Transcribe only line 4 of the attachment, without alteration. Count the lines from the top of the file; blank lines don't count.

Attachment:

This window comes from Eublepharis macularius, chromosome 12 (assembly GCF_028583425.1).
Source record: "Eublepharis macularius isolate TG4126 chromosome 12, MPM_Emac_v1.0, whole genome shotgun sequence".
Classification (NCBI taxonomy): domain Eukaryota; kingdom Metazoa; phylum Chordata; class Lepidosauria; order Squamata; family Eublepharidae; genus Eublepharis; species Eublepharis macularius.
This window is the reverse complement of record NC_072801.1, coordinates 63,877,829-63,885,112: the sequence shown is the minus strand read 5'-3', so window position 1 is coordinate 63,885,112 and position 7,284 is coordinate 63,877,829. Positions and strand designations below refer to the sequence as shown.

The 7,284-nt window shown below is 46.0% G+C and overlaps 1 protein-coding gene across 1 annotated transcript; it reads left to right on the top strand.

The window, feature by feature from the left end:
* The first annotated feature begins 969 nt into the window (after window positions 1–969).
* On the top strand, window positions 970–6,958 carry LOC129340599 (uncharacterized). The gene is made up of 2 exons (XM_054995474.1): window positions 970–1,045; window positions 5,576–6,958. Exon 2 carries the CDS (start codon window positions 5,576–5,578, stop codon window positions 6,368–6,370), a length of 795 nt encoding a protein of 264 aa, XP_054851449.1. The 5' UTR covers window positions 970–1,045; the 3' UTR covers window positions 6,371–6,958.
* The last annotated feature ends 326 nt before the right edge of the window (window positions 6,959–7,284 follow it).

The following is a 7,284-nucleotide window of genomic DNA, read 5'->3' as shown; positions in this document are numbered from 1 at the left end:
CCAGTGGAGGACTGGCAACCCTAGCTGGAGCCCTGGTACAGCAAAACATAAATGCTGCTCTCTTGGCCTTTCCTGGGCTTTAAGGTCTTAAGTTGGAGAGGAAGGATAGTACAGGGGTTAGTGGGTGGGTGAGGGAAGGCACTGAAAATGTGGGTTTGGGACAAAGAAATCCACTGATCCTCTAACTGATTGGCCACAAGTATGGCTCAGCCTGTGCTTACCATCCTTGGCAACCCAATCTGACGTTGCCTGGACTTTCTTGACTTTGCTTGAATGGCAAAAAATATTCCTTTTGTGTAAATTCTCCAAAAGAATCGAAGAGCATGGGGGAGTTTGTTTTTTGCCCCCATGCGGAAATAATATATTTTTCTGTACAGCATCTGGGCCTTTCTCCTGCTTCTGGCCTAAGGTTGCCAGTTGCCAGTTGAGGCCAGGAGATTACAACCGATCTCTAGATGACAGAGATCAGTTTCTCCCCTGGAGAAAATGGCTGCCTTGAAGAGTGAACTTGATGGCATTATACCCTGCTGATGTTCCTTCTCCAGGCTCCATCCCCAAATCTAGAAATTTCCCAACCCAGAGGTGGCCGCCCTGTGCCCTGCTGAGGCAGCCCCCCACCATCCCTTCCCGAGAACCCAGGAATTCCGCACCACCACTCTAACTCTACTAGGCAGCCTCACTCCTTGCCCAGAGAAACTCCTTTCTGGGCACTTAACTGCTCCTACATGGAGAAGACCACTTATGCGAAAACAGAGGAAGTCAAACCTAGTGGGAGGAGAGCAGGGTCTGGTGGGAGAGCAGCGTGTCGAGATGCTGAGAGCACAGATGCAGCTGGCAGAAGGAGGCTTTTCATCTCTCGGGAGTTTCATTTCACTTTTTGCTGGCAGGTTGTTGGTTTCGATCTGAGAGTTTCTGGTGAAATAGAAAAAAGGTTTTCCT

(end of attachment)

This window is the reverse complement of record NC_072801.1, coordinates 63,877,829-63,885,112: the sequence shown is the minus strand read 5'-3', so window position 1 is coordinate 63,885,112 and position 7,284 is coordinate 63,877,829. Positions and strand designations below refer to the sequence as shown.